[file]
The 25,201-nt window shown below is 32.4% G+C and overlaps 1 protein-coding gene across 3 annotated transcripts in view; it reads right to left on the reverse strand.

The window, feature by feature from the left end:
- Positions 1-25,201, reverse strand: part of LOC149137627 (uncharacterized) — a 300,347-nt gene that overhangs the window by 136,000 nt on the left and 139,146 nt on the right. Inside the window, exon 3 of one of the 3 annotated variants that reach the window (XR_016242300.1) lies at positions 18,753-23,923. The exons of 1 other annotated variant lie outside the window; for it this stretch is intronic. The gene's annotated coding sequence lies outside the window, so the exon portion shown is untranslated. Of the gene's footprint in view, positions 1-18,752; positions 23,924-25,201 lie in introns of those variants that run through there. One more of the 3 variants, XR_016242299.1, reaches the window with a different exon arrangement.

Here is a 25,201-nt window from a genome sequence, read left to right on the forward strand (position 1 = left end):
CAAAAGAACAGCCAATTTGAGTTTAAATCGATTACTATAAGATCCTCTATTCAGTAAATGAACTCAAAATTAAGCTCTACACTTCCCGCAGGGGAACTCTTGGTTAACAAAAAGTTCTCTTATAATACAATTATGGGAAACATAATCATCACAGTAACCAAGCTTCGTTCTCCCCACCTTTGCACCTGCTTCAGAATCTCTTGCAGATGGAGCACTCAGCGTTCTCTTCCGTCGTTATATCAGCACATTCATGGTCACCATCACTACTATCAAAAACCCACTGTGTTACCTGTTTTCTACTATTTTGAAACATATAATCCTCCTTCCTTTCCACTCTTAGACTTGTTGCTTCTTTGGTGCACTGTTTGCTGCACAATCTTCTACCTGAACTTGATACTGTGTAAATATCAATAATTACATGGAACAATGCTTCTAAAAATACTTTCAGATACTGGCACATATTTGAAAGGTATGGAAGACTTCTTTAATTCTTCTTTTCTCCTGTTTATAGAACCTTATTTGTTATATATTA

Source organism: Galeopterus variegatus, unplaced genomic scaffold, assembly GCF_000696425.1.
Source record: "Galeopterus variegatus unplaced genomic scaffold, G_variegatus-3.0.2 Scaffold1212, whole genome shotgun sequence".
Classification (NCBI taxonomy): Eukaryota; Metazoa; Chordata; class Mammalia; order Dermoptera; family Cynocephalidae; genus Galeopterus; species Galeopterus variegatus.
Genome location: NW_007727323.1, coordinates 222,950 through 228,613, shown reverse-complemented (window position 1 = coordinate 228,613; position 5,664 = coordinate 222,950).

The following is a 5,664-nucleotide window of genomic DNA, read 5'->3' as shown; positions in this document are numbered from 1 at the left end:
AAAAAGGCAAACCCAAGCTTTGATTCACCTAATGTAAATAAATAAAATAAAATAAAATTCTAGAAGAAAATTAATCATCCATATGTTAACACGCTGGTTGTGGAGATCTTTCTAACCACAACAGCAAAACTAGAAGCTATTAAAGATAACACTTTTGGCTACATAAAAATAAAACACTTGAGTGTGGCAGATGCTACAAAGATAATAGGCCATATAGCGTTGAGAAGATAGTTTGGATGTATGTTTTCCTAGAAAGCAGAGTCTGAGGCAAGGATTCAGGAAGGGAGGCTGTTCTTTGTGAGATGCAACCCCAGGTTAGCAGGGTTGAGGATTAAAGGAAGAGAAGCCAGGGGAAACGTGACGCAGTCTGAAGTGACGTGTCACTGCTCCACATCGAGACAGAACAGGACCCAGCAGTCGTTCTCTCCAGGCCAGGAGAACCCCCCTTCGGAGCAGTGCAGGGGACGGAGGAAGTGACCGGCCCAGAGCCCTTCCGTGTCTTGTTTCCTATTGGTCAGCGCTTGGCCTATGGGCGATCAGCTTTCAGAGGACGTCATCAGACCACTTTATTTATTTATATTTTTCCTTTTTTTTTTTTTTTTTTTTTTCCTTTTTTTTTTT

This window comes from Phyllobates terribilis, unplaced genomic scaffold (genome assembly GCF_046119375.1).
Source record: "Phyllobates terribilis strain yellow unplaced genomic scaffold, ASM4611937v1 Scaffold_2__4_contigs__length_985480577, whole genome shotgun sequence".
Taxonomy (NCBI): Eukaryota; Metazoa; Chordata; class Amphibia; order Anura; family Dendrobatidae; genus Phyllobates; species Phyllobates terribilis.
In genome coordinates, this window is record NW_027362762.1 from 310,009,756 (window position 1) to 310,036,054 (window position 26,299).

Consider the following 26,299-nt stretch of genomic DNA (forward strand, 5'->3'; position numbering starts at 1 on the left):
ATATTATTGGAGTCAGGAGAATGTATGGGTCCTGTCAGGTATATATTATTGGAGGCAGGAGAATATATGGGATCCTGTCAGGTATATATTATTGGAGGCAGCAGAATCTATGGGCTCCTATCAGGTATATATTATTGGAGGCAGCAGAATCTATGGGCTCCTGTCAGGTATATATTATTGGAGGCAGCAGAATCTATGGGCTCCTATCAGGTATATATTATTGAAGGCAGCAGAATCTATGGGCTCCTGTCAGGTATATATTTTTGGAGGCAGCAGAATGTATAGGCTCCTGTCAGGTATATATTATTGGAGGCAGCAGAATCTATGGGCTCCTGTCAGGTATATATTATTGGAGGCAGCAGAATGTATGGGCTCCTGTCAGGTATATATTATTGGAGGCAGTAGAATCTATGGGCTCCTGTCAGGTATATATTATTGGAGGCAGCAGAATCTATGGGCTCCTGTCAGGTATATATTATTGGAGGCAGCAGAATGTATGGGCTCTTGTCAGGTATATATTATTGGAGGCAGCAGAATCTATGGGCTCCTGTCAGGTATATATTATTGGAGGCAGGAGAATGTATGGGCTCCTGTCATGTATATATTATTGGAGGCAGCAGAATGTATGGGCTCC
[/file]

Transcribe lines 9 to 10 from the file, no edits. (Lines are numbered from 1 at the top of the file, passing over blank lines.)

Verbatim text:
Genome location: NW_007727323.1, coordinates 222,950 through 228,613, shown reverse-complemented (window position 1 = coordinate 228,613; position 5,664 = coordinate 222,950).

The following is a 5,664-nucleotide window of genomic DNA, read 5'->3' as shown; positions in this document are numbered from 1 at the left end: